On Wednesday, March 15, 2023, the Supreme Court of New Jersey suspended attorney Edan E. Pinkas for assisting a lawyer who is unauthorized to practice law due to prior suspension. The case is entitled “In the Matter of Edan E. Pinkas,” and was brought by the Office of Attorney Ethics with case no. 087239.

The charges cited New Jersey Rules of Professional Conduct 5.5(a)(2) and 8.3(a) which states:

Assisting another in the unauthorized practice of law.

Failing to report another lawyer’s RPC violations that raise a substantial question as to that lawyer’s honesty, trustworthiness, or fitness.

The Rules of Professional Conduct can be found here.

On April 6, 2021, the New York Supreme Court suspended the respondent for 18 months for conduct that involves assisting another lawyer who is unauthorized to practice law and failing to report colleagues’ violations of the Rules of Professional Conduct. This is in relation to the respondent’s assistance to his suspended colleague Mr. Gonchar, who was disciplined for maintaining a side practice of law without his firm’s knowledge and in contravention of the terms of his employment agreement.

The filing states:

“Gonchar also asked the respondent and Friedberg if he could obtain employment with the Firm during his period of suspension. Following Gonchar’s inquiry, the respondent contended that he had spent “quite a good deal of time” researching whether the Firm could employ Gonchar and allow him, as a suspended attorney, to perform work. However, the Firm did not maintain a subscription to LexisNexis or Westlaw, so the respondent conducted internet research regarding the permissibility of employing Gonchar. Respondent also inquired with Gonchar’s ethics counsel regarding what work Gonchar could perform during his term of suspension. Neither respondent nor Friedberg retained outside counsel to determine the proper scope of employment, if any, for a suspended attorney.”

The filing continues:

“Gonchar failed to inform his client that could no longer represent a function of his disciplinary suspension. Respondent and Friedberg also did not inform Gonchar’s former clients thatGonchar had been suspended from the practice of law.”

The filing further states:

“Respondent also sent e-mails to Gonchar at the Gmail address, rather than to the Firm e-mail address. Respondent admitted that he did not object to Gonchar’s use of his Gmail address, and in fact, used it himself because he believed that Gonchar’s ethics counsel endorsed the continued use of Gonchar’s e-mail address. As he did with crafting Gonchar’s job description, the respondent also chose not to seek independent legal counsel regarding Gonchar”‘s use of his Gmail address.”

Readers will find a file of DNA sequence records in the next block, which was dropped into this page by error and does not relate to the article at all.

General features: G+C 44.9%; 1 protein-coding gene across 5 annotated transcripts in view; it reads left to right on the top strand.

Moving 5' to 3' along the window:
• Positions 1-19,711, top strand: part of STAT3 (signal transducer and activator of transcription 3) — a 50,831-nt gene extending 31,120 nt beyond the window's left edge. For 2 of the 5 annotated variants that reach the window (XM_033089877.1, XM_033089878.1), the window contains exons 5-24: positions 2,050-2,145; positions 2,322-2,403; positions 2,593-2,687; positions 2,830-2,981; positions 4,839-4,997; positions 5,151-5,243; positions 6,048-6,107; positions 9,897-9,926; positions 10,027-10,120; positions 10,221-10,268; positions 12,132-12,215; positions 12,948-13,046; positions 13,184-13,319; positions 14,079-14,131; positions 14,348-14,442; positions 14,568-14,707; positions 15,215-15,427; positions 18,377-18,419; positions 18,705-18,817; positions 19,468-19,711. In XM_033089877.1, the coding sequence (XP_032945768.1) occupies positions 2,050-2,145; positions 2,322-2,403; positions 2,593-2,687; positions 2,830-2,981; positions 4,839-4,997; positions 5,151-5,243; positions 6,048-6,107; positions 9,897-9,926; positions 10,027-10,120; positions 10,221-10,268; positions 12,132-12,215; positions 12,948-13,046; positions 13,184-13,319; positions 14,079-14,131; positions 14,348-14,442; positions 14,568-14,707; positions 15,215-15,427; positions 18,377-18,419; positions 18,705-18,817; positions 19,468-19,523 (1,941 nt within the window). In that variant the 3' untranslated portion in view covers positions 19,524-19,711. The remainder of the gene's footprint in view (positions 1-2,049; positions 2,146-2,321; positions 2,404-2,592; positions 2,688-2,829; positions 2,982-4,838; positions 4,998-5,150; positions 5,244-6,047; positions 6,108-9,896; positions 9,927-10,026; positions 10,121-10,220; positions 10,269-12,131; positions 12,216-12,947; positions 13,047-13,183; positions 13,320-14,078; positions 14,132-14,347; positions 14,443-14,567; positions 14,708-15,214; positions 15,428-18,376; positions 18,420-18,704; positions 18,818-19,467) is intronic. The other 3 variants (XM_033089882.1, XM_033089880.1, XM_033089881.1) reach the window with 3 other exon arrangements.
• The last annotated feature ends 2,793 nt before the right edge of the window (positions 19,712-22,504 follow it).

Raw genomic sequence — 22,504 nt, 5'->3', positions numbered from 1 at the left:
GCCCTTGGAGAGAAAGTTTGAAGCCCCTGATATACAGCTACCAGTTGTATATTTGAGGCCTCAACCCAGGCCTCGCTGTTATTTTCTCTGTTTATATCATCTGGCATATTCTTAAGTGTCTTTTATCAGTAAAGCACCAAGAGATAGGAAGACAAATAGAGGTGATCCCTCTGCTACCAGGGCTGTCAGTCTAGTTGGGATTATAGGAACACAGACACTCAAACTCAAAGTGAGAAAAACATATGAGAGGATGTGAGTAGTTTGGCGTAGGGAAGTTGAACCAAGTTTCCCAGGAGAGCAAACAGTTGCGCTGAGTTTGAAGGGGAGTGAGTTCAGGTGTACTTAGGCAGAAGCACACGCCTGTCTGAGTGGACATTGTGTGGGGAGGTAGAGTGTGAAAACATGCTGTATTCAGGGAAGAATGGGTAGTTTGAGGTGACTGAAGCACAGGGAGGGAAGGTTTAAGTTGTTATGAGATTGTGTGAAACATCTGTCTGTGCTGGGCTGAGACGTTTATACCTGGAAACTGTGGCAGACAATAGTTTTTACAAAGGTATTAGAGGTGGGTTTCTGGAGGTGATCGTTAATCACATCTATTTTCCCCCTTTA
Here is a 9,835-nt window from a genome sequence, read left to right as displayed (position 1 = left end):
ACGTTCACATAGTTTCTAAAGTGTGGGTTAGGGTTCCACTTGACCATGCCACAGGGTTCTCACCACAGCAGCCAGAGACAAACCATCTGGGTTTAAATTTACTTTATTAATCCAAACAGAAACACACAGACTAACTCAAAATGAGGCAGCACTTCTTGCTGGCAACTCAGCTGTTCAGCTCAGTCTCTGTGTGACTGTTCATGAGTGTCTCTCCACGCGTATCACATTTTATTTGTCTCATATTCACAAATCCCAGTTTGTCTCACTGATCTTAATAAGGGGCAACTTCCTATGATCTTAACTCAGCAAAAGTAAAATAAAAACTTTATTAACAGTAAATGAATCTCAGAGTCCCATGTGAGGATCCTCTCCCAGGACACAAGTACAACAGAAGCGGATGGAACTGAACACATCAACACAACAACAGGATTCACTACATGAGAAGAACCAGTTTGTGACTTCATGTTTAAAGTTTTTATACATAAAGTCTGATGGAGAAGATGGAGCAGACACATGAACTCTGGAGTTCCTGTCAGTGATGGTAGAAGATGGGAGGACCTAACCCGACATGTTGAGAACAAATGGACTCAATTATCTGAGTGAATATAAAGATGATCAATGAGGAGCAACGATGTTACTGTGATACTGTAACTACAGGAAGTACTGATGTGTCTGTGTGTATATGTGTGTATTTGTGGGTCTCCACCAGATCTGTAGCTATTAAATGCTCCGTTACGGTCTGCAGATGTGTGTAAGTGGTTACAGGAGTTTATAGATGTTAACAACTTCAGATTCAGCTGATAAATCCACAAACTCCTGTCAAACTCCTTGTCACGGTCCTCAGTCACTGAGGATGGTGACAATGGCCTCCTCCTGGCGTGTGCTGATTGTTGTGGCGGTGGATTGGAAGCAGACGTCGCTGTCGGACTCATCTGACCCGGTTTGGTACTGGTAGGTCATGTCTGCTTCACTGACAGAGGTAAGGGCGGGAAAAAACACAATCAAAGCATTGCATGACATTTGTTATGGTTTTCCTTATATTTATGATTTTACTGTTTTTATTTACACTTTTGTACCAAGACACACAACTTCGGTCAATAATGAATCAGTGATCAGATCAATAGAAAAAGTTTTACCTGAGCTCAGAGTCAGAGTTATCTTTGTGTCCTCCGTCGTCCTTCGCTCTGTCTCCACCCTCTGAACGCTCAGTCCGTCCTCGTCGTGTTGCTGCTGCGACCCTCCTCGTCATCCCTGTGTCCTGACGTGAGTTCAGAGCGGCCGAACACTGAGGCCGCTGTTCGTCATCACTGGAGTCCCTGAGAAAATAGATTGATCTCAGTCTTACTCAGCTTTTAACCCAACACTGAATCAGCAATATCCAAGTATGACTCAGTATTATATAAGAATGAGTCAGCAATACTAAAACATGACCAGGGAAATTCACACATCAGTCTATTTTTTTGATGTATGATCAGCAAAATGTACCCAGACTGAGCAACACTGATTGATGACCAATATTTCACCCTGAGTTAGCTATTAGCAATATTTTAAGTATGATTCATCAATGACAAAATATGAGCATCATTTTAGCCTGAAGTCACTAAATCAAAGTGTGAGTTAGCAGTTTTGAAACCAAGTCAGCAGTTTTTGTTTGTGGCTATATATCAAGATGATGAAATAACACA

The filing additionally notes:

“When asked if he ever had sought Gonchar’s advice on how to handle a legal issue faced by a client, the respondent stated that he had, but later clarified that he would not have characterized his conduct as seeking advice from Gonchar. Rather, the respondent and Gonchar discussed “logistical issues, facts about transactions, what was going on in terms of, was a closing scheduled, did a closing happen. Not legal advice.” Respondent asserted that, because the Firm was an “open space,” everyone discussed the Firm’s matters “all the time.”

The board stated that in the current matter, Mr. Gonchar nor the respondent informed Gonchar’s former clients that he had been suspended. That omission led the clients to believe that Gonchar was still permitted to practice law and still offer legal opinions. The misconduct of the respondent, as of the OED, is undoubtedly more severe and more analogous to cases where the sanctioned lawyers received suspensions. So based on the foregoing facts, the board determined that the respondent’s misconduct warrants a baseline suspension of six months.

After the Disciplinary Review Board forwarded its decision to the Supreme Court of New Jersey, the latter decided to adopt the conclusion of the board, thereby suspending the respondent for a period of six months as a reciprocal discipline in the State of New Jersey.

The Disposition states:

“The Disciplinary Review Board having filed with the Court its decision in DRB 22-001, concluding that as a matter of reciprocal discipline pursuant to Rule 1:20-14(a)(4)(E), Edan E. Pinkas of White Plains, New York, who was admitted to the bar of this State in 2005, be suspended from the practice of law for a period of six months based on discipline imposed in New York for unethical conduct that in New Jersey constitutes violations of RPC.”

Mr. Pinkas attended Brooklyn Law School, graduating in 2004. He practices in New York, New York. He is licensed in New York as well as in New Jersey. Mr. Pinkas’s info can be found on Linkedin.

A copy of the original filing can be found here.